The only exception to "The Posse Comitatus Act's" falls in cases expressly authorized by the Constitution or Act of Congress," but the Trump's decision itself authorized by the Constitution or Act of Congress, and on my view, this action is illegal whatsoever.

Legality of Placing the Troops on the Southern Border.

A special report by The United Patriots of Americans highlights that "The Posse Comitatus Act" does not prohibit U.S military troops on the borders. In the recent past, their cases reported where smugglers purchased U.S properties on the border in aiding their operations. In this case, these smugglers are objecting to U.S troops, and it's legal for the U.S military troops to stay at these borders to guard the federal lands since a large portion of the Land along the Mexican border is federal property.

It's is legal to deploy soldiers in occasional emergencies or natural disasters where soldiers help in managing such occurrences as they do near in their army bases - however, soldiers not to provide federal workforce pool.

Active-duty Troops on Border Patrol

The U.S. government has since deployed over 5,000 active-duty forces that are "hardening" various points of entry along U.S.-Mexico border as well as confronting the caravans of over 6,000 migrants from Central America making their way toward the border. There are over 2,000 National Guard forces along the border. These forces are reported unarmed, but in contrast, there is a possibility to arm these active-duty troops if their specialty, such as military police, required it.

The military at the border prohibited by the "Posse Comitatus Act" from engaging with the migrants or conducting law enforcement activities. Under exceptions to the law, those forces are allowed to support border patrol in administrative, surveillance or air-support roles. However, these forces are reported to be specifically "hardening" points of entry and are expected to comply with the Posse Comitatus Act.

The U.S President's Authority over The Military in Civil Matters

According to the Legal Information Institute, (n.d). The Article II Section 2 of the U.S. Constitution states that "The President shall be Commander in Chief of the Army and Navy of the United States, and the Militia of the several States when called into the actual Service of the United States."

The Administrations of Kennedy, Johnson, and Nixon, the former U.S Presidents, often committed the U.S. troops without the approval of the Congress. The Congress passed the "War Powers Resolution" in 1973 that halted the ability of the Congress in participating in war-making decisions. The aim of the Resolution requires the President to communicate to the Congress on the commitment of troops within 48 hours. If Congress does not grant any further extension on the involvement of the troops, the resolution expects the President to callback the troops within 60 days. Often, the Presidents have considered this "War Powers Resolution" to be unconstitutional, and so they have tended to ignore it exercising their power on military deployment.

Neither the Congress, any of the civilians, has challenged this unwillingness of the President to consider this resolution. In addition to this, the Supreme Court has never at any given time up the issue for consideration. Despite the existence of the War Powers Act, Congress is still largely deferential toward the President as far as military authorization is concerned. For instance, Bob Dole, the former Republican Senate Majority Leader said that President Clinton had "the authority and the power under the Constitution to do what he feels regardless of what Congress does." This statement was regarding deployment of the US troops into Bosnia in 1995.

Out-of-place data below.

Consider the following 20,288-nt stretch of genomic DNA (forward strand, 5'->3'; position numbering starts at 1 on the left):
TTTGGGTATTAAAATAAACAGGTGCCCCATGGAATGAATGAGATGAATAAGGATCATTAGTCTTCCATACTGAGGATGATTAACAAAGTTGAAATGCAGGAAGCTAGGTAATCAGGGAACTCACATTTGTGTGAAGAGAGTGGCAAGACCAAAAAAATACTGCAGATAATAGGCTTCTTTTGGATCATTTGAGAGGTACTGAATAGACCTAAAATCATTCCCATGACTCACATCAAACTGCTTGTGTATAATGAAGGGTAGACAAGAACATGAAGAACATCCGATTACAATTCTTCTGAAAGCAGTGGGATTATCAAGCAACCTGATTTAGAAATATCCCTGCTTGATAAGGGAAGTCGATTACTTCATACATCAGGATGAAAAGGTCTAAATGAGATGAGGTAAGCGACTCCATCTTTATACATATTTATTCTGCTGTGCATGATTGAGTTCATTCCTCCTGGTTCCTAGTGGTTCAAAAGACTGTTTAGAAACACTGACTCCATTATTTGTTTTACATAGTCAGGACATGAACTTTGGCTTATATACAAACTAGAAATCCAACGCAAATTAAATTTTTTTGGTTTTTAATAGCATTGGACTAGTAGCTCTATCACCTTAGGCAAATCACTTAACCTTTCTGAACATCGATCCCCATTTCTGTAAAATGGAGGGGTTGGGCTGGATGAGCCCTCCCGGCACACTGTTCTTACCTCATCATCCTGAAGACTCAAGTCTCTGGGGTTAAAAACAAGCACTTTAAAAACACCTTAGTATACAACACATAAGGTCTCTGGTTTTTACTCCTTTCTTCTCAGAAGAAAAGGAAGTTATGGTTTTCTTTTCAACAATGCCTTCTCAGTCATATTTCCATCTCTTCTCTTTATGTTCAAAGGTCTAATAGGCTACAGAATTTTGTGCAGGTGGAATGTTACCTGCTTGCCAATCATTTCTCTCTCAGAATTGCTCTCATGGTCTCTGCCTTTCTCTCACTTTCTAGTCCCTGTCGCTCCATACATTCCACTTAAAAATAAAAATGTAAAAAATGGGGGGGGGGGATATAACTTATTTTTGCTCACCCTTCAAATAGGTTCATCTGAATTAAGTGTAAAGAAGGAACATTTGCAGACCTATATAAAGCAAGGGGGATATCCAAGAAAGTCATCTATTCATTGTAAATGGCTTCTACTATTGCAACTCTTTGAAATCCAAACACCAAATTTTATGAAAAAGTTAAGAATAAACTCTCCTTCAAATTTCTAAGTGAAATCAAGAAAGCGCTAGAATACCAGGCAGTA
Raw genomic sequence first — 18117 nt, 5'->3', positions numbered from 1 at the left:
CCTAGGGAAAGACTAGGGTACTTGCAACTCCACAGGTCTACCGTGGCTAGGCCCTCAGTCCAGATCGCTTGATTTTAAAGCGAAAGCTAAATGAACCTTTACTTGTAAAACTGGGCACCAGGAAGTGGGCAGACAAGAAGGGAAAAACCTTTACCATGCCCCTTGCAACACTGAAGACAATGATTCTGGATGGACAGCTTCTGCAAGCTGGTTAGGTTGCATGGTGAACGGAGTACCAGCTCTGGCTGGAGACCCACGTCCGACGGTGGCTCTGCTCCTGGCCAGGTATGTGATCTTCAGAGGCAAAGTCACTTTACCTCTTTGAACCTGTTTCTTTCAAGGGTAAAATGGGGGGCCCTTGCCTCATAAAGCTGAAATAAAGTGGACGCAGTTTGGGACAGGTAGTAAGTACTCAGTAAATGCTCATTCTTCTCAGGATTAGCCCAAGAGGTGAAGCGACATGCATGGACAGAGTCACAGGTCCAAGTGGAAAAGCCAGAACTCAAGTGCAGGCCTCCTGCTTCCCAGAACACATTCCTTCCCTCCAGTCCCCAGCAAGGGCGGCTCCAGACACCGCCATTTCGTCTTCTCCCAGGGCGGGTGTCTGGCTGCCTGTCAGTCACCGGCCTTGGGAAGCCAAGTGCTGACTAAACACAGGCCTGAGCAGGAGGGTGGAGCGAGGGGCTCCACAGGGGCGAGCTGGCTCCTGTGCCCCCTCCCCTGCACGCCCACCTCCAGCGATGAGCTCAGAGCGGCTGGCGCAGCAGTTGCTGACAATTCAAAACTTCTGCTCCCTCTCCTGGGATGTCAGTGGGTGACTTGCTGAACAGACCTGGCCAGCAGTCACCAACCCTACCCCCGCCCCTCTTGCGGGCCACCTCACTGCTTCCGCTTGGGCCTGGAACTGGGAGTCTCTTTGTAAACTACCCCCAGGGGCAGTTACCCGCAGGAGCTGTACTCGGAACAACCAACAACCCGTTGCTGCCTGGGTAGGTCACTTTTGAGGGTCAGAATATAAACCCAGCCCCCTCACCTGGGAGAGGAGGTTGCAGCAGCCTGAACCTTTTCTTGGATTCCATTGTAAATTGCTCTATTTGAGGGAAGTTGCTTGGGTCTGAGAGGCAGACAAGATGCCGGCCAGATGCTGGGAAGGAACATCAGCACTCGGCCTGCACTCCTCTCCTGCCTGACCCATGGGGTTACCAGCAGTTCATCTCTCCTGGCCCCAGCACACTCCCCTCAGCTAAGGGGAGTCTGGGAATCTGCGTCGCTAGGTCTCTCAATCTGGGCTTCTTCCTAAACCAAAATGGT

President Trump on deploying the military troops to the southern border must have relied on the precedent action of the former Presidents.

The Role of U.S. Congress

The Legislative Branch of the U.S Constitution highlights that all the Legislative Powers are vested in a Congress of the United States which comprises the Senate and the House of Representatives. As stated in the Article 1 of the United States Constitution, signed in a convention of 1787 and ratified 1788, 'All legislative powers herein granted shall be vested in a Congress of the United States, which shall consist of a Senate and a House of Representatives.'

According to SparkNotes (n.d), primarily, the Congress function to pass rules obeyed by the American people. Most of the bills originate with the executive branch of the government, and the proposals considered by Congress for approval since it's the Congress which is mandated by the constitution to create laws. The Congressmen elected by their constituents to represents them in the Senate and House of Representatives on every issue on the views of their constituents' concerning those matters under question, and in upholding the constitution.

The Congress also raise, support and maintain Navy and Armies, and a by enacting Rules for the Government and Regulation of the land and naval Forces. On this regard, the Congress constitute Tribunal laws inferior to the Supreme Court as well declaring War and make Rules concerning Captures on Land and Water, They, on the other hand, provide ensure that the Militia execute the Laws of the Union, suppress Insurrections and repel Invasions. As well, they also provide for organizing, arming, and disciplining, the Militia, and for governing such Part of them as may be employed in the Service of the United States, reserving to the States respectively, the Appointment of the Officers, and the Authority of training the Militia according to the discipline prescribed by Congress.

Lastly, the Congress makes all Laws which shall be necessary and proper for carrying into Execution the preceding Powers, and all other Powers vested by this Constitution in the Government of the United States, or any Department or Officer thereof.


Article I Legislative Branch. (n.d). Retrieve...